MAYOR LIGHTFOOT, CITY AND COMMUNITY LEADERS CUT RIBBON TO OFFICIALLY UNVEIL THE PUBLIC SAFETY TRAINING CENTER

Center dedicated to CPD Commander Paul Bauer and CFD Firefighter MaShawn Plummer 

CHICAGO — Today, Mayor Lori E. Lightfoot joined Chicago Police Department Superintendent David O. Brown, Chicago Fire Department Commissioner Annette Nance-Holt, Alderman Emma Mitts (37th Ward), Dr. Elizabeth Lockhart, and community partners to cut the ribbon on the recently completed Public Safety Training Center (PSTC). This cutting-edge training center will provide the cities’ first responders with the most modern facilities to hone their skills for emergency response situations, investigations, and tactical operations.

“To make Chicago the safest big city in the country, we must invest in both our first responders and in our neighborhoods,” said Mayor Lightfoot. “The Public Safety Training Center is a demonstration of these commitments, and was created in partnership with public safety experts and the community in mind. The PSTC will help deliver a new generation of police officers and firefighters, and the businesses developed around it will contribute to more meaningful investments in the West Humboldt Park neighborhood.”

The Public Safety Training Center features a six-story tower with each floor simulating different environment firefighters encounter daily, including apartments, hotels, and office buildings. The center also includes an indoor and outdoor scenario village replicating a four-way intersection common in most neighborhoods. The departments will use this scenario village to train first responders on how to respond to various emergency calls.

“Opening the new Public Safety Training Center represents a public safety milestone for the city of Chicago with collaborative education, and sophisticated training and tools for the next generation of first responders and current police officers alike,” said CPD Superintendent David O. Brown. “This campus is both an investment in the community and active part of this community that will engage and inspire youth and grow trust while connecting residents.”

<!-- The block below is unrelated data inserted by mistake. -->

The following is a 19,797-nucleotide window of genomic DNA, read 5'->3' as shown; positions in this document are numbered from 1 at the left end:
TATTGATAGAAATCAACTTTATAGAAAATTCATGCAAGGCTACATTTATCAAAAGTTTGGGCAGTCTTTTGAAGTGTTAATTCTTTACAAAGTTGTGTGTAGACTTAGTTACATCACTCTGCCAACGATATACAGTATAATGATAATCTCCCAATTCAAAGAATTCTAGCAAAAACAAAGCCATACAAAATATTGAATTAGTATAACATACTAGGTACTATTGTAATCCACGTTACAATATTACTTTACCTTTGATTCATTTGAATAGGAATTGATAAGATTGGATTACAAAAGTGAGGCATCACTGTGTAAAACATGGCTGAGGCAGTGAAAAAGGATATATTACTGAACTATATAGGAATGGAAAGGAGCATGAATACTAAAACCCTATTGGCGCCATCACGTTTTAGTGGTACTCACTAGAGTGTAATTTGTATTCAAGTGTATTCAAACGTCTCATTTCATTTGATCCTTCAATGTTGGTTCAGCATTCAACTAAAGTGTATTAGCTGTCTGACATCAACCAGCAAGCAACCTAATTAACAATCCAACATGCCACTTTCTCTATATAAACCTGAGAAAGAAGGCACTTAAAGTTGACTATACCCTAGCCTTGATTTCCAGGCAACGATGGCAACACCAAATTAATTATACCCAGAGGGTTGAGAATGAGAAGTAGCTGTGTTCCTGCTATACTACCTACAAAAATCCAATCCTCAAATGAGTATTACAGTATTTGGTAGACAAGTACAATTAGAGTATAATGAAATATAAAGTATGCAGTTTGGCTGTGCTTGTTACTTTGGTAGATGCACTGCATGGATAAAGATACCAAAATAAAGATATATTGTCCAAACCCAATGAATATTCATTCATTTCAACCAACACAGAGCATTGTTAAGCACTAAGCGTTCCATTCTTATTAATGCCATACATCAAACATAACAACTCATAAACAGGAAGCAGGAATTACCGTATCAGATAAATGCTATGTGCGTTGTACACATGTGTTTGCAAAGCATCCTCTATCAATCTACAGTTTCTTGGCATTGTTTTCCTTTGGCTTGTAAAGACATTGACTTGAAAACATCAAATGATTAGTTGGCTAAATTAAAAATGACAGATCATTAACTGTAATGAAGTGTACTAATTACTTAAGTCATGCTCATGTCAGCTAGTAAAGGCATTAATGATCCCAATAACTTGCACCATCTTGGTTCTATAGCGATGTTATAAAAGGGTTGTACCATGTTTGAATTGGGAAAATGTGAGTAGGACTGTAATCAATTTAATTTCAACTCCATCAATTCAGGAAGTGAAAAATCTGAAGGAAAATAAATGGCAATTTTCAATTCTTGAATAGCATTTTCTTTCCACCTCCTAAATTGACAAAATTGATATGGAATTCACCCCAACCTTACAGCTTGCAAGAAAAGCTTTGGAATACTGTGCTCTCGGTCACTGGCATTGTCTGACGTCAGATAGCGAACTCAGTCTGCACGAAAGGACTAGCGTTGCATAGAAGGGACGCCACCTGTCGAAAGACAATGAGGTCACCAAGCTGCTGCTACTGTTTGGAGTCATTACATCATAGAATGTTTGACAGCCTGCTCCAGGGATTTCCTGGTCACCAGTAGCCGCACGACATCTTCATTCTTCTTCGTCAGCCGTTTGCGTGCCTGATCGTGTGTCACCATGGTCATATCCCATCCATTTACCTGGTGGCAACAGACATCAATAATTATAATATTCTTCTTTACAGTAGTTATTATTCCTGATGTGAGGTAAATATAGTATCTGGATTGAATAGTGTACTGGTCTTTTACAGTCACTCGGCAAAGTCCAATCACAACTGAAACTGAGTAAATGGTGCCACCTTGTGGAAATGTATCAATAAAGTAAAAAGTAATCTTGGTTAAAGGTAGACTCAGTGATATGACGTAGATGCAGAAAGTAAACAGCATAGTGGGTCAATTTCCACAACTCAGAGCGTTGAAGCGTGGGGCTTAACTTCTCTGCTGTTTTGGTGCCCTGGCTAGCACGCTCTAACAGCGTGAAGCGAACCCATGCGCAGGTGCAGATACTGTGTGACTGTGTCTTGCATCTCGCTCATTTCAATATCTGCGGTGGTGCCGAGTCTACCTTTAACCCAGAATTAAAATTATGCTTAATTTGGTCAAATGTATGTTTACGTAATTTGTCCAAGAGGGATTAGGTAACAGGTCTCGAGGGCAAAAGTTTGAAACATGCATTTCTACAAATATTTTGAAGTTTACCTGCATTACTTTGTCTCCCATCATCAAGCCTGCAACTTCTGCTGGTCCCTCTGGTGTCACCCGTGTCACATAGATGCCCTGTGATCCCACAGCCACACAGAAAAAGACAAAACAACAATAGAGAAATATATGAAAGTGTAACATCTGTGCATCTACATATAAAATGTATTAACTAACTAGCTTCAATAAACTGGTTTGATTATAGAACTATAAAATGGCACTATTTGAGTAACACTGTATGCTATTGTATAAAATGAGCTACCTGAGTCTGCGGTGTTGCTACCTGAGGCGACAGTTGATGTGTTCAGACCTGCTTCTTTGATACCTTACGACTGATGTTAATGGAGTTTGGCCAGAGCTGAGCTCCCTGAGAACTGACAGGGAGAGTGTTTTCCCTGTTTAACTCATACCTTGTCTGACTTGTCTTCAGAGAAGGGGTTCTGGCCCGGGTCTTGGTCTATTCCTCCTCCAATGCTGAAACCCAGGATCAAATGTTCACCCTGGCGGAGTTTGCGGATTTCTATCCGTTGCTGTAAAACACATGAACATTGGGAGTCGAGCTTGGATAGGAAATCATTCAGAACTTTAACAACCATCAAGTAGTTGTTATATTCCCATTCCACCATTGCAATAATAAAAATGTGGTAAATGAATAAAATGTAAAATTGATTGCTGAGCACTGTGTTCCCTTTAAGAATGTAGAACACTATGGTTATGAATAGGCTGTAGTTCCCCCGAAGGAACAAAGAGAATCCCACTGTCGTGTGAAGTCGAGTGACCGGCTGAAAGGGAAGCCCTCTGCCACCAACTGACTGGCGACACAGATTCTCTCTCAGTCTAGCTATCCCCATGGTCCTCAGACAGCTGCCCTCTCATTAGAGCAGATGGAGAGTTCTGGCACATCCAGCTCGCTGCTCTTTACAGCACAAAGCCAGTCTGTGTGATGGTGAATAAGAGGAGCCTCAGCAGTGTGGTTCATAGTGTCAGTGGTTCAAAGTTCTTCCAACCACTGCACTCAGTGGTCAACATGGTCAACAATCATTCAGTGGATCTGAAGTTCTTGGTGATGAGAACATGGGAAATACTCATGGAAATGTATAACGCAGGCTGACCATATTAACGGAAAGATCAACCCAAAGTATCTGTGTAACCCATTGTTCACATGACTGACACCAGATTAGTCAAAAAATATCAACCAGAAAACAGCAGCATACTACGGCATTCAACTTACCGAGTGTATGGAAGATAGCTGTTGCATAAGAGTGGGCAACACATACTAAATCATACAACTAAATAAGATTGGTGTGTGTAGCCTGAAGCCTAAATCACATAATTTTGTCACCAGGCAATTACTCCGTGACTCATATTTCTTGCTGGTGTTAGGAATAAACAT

“Having proudly served 32 years so far in the fire department, I understand fully what a firehouse can mean to a community and I’m confident this facility will be an anchor in this neighborhood,” said Commissioner Nance-Holt. “Sharing this location with Boys & Girls Club is truly a blessing. As children are coming and going from their club activities, they might get a chance to see first responders who they can relate to and hopefully spark a dream to one day serve this great city as a Firefighter, Paramedic, or Police Officer.”

The facility sits on a 30.4-acre former rail yard that, prior to the City’s purchase in 2017, had been sitting vacant for more than 40 years. In addition to the main academy building, the site will also host two minority-owned restaurants, Peach’s and Culvers, as well as a 27,000-square-foot Boys and Girls Club that are all slated to open this summer. The purpose of these establishments is to provide an economic pillar point for the community. Combined, the PSTC, the Boys and Girls Club, and the Culver’s and Peach’s restaurants represent approximately $170M in public and private investments in this community.

“I’m proud the Public Safety Training Center is in West Humboldt Park and that our community will play a role in serving hundreds of recruits tasked with protecting the city,” said Alderman Emma Mitts (37th Ward). “The PSTC is critical to public safety and training firefighters and police officers. Additionally, the facility is attracting businesses like Culver’s and Peach’s restaurants and organizations like the Boys and Girls Club to our neighborhood, ensuring more job opportunities for our residents.”

The PSTC is situated between two Invest South/West – one in Austin and the other in West Humboldt Park – that will see $95M in new private investment in the coming years. This investment will radiate from this building toward Austin and West Humboldt Park, and vice versa, connecting neighborhoods and creating a lively corridor with new businesses, living-wage jobs, and better housing.

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